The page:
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Hazard or HardshipCrafting Global Norms on the Right to Refuse Unsafe Work$
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Jeffrey Hilgert

Print publication date: 2013

Print ISBN-13: 9780801451898

Published to Cornell Scholarship Online: August 2016

DOI: 10.7591/cornell/9780801451898.001.0001

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(p.15) 1 Human Rights and the Struggle to Define Hazards

(p.15) 1 Human Rights and the Struggle to Define Hazards

(p.15) 1 Human Rights and the Struggle to Define Hazards
Hazard or Hardship

Jeffrey Hilgert

Cornell University Press

This chapter reviews Anglo-American labor history to illustrate that the right to refuse unsafe work has been a struggle to decide who is empowered to define it. The right to refuse was protected as early as the Jellico Agreement of 1893, which covered eight Appalachian mines and was at the time “one of the most advanced agreements of any miners in the country.” It allowed a miner “to refuse to work if he thought the mine was dangerous through failure of the bosses to supply enough support timber.” After the enactment of the U.S. National Labor Relations Act of 1935 (the Wagner Act) and adoption of Wagner Act principles in Canada in the 1940s, the right to refuse unsafe work gained ground as a viable subject of collective bargaining in North America. Collective labor agreements would become the only way to circumvent the strict common laws on the termination of employment that had commodified workers in the United States and Canada.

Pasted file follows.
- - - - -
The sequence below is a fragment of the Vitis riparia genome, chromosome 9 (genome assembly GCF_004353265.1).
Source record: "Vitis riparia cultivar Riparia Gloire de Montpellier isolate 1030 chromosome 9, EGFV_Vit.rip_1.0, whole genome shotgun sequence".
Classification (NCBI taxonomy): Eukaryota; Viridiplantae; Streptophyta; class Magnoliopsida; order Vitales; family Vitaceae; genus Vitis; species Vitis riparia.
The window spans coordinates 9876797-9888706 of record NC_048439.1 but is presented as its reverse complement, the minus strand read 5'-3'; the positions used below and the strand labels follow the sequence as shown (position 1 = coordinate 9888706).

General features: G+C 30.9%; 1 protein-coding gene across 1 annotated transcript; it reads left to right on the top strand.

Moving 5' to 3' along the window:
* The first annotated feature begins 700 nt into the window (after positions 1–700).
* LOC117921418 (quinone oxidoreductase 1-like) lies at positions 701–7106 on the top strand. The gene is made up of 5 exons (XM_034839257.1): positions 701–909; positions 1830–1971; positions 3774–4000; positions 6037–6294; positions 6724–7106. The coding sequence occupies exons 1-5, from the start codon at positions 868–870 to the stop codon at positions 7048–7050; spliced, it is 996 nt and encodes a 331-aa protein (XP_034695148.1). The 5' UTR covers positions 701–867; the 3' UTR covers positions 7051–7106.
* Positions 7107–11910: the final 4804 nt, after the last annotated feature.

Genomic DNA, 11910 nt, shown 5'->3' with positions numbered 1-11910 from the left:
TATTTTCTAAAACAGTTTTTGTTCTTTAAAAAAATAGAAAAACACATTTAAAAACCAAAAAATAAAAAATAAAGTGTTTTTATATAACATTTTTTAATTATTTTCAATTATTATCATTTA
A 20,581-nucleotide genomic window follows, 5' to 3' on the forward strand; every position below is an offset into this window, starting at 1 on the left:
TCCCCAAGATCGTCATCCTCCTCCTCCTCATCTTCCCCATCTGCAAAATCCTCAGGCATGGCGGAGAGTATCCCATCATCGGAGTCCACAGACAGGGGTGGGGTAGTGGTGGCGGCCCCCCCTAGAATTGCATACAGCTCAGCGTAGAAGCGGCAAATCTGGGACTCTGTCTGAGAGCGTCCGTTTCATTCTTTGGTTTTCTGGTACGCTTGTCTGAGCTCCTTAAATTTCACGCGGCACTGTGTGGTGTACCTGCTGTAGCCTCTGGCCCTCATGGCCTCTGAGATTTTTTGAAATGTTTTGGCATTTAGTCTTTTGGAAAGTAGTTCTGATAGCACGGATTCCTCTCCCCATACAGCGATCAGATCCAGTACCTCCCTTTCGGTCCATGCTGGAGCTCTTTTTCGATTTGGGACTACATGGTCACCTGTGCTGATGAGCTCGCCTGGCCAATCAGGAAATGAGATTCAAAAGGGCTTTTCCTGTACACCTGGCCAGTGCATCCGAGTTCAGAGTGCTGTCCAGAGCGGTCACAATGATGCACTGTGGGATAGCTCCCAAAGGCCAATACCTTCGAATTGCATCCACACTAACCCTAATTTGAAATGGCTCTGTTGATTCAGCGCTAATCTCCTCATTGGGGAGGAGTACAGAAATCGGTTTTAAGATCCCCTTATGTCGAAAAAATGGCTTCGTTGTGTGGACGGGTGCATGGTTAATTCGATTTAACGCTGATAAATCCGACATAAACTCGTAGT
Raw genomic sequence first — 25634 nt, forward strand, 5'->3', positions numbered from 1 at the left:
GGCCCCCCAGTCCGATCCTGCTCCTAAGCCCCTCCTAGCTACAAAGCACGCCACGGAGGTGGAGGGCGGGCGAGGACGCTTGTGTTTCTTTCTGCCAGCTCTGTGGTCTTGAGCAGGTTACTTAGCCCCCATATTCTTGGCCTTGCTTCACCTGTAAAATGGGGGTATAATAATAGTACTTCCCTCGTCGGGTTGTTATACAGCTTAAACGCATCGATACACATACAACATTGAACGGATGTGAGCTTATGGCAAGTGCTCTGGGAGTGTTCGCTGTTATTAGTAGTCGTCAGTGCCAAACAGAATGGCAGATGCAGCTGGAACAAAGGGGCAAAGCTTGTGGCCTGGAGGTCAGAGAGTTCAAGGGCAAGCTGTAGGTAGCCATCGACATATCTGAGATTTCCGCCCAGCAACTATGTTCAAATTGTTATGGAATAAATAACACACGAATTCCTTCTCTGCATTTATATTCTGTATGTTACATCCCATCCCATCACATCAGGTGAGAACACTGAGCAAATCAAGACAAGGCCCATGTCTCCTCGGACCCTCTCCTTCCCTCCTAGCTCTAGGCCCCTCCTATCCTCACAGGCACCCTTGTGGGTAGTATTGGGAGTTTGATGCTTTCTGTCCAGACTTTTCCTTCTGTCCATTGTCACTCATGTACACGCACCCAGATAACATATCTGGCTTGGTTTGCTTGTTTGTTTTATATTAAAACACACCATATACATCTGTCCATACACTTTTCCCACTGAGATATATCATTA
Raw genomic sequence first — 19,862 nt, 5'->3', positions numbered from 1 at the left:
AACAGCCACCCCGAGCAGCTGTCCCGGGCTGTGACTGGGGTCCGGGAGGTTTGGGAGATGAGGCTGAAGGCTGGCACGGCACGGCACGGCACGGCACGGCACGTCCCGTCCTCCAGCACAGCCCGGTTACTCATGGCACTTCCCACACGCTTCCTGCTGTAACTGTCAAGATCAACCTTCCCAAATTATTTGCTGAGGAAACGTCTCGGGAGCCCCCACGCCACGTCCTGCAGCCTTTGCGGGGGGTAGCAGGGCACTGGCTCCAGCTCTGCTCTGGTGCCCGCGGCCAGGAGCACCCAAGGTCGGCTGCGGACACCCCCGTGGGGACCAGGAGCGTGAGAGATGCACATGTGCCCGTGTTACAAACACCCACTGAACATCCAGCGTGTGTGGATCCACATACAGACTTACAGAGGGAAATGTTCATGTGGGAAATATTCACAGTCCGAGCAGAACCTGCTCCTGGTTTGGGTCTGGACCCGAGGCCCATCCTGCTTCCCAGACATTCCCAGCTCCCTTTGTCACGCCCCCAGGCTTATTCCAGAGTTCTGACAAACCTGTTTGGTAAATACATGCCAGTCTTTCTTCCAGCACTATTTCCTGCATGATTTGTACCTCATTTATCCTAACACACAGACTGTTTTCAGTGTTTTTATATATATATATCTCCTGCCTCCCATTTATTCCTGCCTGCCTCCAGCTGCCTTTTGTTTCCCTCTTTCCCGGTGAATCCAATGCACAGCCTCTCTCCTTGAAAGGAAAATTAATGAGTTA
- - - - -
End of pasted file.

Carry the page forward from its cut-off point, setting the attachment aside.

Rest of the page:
Keywords:   right to refuse, unsafe work, hazardous work, Anglo-American labor history, Jellico Agreement 1893, National Labor Relations Act 1935, Wagner Act, collective labor agreements, collective bargaining

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